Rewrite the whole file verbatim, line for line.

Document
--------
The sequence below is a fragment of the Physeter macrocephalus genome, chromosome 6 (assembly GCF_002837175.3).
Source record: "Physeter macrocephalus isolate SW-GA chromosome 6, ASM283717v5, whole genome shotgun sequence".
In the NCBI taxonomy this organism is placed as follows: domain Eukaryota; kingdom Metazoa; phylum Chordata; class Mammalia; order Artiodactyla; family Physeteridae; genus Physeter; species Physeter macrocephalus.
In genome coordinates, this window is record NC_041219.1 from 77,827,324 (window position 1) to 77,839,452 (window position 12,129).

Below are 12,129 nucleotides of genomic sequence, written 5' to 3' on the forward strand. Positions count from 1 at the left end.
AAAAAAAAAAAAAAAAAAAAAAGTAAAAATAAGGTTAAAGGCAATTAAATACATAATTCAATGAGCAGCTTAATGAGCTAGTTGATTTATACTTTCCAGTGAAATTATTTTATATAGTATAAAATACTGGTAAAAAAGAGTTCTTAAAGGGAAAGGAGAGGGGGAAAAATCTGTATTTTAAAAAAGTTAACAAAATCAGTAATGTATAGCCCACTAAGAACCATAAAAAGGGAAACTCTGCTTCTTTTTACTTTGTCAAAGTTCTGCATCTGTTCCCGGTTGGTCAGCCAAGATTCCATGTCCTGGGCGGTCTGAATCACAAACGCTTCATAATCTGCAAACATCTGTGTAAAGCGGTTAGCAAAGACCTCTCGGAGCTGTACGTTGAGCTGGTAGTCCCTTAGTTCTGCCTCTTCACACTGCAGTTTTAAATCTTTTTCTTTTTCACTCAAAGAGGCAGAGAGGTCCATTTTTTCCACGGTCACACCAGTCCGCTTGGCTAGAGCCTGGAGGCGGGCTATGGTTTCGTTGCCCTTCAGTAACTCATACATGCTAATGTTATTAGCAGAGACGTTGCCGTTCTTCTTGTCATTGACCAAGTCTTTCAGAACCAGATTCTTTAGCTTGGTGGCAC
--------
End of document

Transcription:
The sequence below is a fragment of the Physeter macrocephalus genome, chromosome 6 (assembly GCF_002837175.3).
Source record: "Physeter macrocephalus isolate SW-GA chromosome 6, ASM283717v5, whole genome shotgun sequence".
In the NCBI taxonomy this organism is placed as follows: domain Eukaryota; kingdom Metazoa; phylum Chordata; class Mammalia; order Artiodactyla; family Physeteridae; genus Physeter; species Physeter macrocephalus.
In genome coordinates, this window is record NC_041219.1 from 77,827,324 (window position 1) to 77,839,452 (window position 12,129).

Below are 12,129 nucleotides of genomic sequence, written 5' to 3' on the forward strand. Positions count from 1 at the left end.
AAAAAAAAAAAAAAAAAAAAAAGTAAAAATAAGGTTAAAGGCAATTAAATACATAATTCAATGAGCAGCTTAATGAGCTAGTTGATTTATACTTTCCAGTGAAATTATTTTATATAGTATAAAATACTGGTAAAAAAGAGTTCTTAAAGGGAAAGGAGAGGGGGAAAAATCTGTATTTTAAAAAAGTTAACAAAATCAGTAATGTATAGCCCACTAAGAACCATAAAAAGGGAAACTCTGCTTCTTTTTACTTTGTCAAAGTTCTGCATCTGTTCCCGGTTGGTCAGCCAAGATTCCATGTCCTGGGCGGTCTGAATCACAAACGCTTCATAATCTGCAAACATCTGTGTAAAGCGGTTAGCAAAGACCTCTCGGAGCTGTACGTTGAGCTGGTAGTCCCTTAGTTCTGCCTCTTCACACTGCAGTTTTAAATCTTTTTCTTTTTCACTCAAAGAGGCAGAGAGGTCCATTTTTTCCACGGTCACACCAGTCCGCTTGGCTAGAGCCTGGAGGCGGGCTATGGTTTCGTTGCCCTTCAGTAACTCATACATGCTAATGTTATTAGCAGAGACGTTGCCGTTCTTCTTGTCATTGACCAAGTCTTTCAGAACCAGATTCTTTAGCTTGGTGGCAC